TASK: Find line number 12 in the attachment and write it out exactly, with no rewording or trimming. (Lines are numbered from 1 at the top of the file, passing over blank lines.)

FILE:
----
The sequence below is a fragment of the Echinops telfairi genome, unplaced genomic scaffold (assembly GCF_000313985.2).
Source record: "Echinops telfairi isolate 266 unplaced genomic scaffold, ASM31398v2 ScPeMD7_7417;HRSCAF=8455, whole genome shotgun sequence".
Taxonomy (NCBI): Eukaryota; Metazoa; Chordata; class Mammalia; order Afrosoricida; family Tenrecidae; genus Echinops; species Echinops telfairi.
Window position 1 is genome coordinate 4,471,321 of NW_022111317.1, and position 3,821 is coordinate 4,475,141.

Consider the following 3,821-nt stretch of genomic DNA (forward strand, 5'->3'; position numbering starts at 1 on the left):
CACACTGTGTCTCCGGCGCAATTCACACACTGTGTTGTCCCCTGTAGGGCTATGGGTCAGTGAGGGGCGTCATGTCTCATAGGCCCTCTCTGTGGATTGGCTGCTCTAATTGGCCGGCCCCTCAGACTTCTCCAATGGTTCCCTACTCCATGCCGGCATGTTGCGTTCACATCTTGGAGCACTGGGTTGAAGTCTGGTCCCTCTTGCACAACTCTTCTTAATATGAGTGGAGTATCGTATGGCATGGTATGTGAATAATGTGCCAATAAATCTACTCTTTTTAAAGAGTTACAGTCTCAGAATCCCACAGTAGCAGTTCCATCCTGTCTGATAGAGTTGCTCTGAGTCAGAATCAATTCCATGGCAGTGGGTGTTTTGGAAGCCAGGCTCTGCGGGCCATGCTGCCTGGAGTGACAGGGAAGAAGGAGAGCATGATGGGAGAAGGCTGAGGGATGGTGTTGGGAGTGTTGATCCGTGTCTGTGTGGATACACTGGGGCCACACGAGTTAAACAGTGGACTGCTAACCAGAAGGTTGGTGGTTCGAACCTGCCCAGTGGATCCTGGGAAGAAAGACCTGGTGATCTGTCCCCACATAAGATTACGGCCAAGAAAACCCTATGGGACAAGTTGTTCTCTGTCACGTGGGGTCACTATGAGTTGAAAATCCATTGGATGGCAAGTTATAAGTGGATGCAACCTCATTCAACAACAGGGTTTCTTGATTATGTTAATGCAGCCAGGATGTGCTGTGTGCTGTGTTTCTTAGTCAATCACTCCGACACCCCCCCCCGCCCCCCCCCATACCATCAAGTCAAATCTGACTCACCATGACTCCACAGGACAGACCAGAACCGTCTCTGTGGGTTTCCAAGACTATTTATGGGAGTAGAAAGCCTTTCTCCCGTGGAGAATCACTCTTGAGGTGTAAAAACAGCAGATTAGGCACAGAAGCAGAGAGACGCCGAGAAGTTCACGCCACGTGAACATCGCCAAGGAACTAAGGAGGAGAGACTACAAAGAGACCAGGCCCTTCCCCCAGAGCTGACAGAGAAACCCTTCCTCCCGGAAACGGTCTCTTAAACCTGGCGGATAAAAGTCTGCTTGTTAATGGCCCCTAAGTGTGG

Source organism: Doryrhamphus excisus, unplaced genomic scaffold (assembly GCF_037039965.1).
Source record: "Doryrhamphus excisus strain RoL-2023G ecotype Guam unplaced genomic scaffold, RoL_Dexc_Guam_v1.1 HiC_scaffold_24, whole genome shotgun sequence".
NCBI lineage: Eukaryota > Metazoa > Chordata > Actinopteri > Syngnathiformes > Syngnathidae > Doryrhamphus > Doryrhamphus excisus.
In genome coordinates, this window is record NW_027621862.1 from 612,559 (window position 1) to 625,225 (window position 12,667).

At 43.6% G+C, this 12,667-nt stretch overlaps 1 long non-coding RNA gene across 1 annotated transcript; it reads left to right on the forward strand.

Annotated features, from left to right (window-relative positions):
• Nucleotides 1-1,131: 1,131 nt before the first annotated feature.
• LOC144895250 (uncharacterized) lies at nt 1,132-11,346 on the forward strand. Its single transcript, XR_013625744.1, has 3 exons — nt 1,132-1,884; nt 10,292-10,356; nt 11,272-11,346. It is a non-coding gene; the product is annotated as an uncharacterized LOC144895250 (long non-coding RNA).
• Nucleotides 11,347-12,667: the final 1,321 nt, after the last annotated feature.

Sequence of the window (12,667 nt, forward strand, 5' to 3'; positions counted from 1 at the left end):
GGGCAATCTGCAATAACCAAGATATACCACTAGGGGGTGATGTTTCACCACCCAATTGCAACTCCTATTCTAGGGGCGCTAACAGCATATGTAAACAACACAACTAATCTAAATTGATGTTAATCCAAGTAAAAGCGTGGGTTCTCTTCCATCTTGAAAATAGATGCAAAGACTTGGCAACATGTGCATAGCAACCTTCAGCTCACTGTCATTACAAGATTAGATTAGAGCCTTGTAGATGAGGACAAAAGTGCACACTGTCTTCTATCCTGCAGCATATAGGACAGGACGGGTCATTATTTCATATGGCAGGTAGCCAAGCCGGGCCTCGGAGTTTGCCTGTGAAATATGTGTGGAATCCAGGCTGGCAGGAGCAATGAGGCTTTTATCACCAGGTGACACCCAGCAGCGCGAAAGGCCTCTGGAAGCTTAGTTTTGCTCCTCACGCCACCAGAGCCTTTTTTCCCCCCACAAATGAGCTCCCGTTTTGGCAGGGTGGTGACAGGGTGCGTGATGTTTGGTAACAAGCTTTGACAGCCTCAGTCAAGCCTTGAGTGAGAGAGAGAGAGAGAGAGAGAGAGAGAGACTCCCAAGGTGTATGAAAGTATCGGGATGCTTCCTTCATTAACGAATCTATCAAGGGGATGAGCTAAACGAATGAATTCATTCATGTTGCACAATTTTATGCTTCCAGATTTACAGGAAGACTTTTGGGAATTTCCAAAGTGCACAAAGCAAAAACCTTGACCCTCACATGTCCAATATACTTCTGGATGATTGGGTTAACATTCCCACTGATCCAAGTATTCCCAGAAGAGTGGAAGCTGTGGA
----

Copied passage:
Annotated features, from left to right (window-relative positions):